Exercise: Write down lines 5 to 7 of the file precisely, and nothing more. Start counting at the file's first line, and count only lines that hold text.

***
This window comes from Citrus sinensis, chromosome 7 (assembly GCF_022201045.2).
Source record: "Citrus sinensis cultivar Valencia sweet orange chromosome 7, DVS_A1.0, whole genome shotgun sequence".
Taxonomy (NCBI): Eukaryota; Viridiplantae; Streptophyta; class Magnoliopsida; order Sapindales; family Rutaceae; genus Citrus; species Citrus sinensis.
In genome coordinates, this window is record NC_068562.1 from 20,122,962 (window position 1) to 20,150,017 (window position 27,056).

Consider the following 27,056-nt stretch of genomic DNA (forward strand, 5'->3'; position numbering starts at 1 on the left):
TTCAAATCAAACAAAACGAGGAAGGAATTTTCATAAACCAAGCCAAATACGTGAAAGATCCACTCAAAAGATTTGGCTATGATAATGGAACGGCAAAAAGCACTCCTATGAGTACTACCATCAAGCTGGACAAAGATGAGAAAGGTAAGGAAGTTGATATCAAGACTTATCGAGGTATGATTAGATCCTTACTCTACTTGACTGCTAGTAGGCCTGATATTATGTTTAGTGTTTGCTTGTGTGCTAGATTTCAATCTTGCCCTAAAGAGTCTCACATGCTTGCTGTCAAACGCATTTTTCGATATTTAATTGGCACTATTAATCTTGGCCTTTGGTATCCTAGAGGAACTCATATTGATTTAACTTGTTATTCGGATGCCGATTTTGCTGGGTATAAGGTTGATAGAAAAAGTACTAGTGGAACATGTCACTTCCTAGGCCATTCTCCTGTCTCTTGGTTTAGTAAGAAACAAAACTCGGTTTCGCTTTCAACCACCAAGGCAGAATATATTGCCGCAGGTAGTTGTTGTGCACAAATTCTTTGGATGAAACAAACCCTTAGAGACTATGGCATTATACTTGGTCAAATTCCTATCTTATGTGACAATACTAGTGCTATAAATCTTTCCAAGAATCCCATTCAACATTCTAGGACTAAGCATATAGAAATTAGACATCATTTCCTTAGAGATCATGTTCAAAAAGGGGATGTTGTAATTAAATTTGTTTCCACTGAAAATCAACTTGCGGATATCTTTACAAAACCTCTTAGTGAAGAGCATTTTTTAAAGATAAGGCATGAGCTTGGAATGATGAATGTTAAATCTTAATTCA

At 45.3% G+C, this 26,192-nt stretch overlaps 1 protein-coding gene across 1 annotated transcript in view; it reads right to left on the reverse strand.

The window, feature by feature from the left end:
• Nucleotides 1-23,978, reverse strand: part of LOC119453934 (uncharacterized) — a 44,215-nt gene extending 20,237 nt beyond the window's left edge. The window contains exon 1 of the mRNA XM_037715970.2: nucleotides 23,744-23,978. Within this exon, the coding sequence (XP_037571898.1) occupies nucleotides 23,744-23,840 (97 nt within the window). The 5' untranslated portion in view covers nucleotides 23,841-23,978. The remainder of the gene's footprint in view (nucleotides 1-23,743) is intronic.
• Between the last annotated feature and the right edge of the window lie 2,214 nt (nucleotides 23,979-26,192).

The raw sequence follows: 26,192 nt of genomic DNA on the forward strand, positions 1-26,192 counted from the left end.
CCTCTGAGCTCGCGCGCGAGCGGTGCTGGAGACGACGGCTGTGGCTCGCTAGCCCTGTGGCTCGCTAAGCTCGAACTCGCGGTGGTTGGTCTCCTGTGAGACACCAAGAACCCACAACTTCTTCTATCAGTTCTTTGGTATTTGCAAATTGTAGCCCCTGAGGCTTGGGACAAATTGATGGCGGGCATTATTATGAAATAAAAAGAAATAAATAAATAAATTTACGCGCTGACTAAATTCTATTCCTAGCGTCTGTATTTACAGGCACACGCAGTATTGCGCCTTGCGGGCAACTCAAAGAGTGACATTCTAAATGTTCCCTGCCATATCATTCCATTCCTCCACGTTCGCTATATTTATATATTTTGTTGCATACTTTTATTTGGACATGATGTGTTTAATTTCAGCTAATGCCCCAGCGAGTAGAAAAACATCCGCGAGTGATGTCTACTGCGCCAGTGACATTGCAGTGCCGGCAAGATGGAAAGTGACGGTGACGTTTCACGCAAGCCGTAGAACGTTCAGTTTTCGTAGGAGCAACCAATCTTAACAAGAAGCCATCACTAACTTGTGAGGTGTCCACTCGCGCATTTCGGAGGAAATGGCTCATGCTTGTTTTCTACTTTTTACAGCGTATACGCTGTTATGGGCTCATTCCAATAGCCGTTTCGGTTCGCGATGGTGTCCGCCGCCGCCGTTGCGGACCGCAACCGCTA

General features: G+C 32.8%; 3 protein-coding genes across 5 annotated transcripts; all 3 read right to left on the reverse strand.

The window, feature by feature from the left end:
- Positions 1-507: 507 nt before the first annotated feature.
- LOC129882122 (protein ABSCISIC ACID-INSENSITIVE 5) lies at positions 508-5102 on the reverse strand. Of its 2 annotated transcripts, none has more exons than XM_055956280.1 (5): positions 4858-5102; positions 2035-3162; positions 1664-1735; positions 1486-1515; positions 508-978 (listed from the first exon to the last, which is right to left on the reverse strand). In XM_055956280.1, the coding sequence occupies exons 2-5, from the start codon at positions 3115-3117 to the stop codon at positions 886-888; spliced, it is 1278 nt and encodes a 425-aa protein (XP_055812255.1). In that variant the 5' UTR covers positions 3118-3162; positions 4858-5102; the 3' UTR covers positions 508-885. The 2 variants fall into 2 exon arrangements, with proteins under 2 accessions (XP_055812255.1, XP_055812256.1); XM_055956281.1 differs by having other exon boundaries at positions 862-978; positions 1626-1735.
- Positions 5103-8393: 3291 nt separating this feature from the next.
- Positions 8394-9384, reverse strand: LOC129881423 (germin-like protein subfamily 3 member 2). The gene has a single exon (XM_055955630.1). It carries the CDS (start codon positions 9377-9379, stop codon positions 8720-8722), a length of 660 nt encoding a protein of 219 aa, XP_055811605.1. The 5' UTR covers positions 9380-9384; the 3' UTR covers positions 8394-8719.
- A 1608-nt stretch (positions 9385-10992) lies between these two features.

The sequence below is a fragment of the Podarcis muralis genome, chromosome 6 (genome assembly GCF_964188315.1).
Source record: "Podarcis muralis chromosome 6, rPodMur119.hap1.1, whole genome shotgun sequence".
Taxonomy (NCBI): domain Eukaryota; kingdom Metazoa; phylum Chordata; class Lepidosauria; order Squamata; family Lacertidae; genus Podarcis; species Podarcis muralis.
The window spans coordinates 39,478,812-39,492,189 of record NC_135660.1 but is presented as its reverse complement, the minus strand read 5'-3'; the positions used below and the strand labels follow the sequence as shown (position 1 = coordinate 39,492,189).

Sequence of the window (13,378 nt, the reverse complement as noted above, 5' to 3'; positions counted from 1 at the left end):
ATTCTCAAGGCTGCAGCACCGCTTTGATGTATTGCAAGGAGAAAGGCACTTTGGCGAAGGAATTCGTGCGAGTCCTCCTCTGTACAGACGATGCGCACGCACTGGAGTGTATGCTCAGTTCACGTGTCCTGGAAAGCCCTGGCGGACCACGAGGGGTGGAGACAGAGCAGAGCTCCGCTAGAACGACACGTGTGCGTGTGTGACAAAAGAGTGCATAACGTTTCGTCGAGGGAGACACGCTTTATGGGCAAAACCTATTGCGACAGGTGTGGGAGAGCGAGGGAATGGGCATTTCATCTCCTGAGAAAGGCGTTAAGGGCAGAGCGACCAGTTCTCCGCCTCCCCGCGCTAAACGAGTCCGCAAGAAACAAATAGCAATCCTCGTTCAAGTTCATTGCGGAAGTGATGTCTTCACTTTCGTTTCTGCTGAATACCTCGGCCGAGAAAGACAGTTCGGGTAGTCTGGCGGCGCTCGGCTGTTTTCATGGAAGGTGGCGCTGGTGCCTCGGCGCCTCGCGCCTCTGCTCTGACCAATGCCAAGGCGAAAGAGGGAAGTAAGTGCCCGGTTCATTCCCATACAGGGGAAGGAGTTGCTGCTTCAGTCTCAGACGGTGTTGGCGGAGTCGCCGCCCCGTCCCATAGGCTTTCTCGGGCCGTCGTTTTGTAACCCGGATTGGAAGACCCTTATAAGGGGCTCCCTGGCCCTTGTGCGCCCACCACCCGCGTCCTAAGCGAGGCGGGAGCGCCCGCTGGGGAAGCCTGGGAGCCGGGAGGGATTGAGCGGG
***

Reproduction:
Consider the following 27,056-nt stretch of genomic DNA (forward strand, 5'->3'; position numbering starts at 1 on the left):
TTCAAATCAAACAAAACGAGGAAGGAATTTTCATAAACCAAGCCAAATACGTGAAAGATCCACTCAAAAGATTTGGCTATGATAATGGAACGGCAAAAAGCACTCCTATGAGTACTACCATCAAGCTGGACAAAGATGAGAAAGGTAAGGAAGTTGATATCAAGACTTATCGAGGTATGATTAGATCCTTACTCTACTTGACTGCTAGTAGGCCTGATATTATGTTTAGTGTTTGCTTGTGTGCTAGATTTCAATCTTGCCCTAAAGAGTCTCACATGCTTGCTGTCAAACGCATTTTTCGATATTTAATTGGCACTATTAATCTTGGCCTTTGGTATCCTAGAGGAACTCATATTGATTTAACTTGTTATTCGGATGCCGATTTTGCTGGGTATAAGGTTGATAGAAAAAGTACTAGTGGAACATGTCACTTCCTAGGCCATTCTCCTGTCTCTTGGTTTAGTAAGAAACAAAACTCGGTTTCGCTTTCAACCACCAAGGCAGAATATATTGCCGCAGGTAGTTGTTGTGCACAAATTCTTTGGATGAAACAAACCCTTAGAGACTATGGCATTATACTTGGTCAAATTCCTATCTTATGTGACAATACTAGTGCTATAAATCTTTCCAAGAATCCCATTCAACATTCTAGGACTAAGCATATAGAAATTAGACATCATTTCCTTAGAGATCATGTTCAAAAAGGGGATGTTGTAATTAAATTTGTTTCCACTGAAAATCAACTTGCGGATATCTTTACAAAACCTCTTAGTGAAGAGCATTTTTTAAAGATAAGGCATGAGCTTGGAATGATGAATGTTAAATCTTAATTCA

At 45.3% G+C, this 26,192-nt stretch overlaps 1 protein-coding gene across 1 annotated transcript in view; it reads right to left on the reverse strand.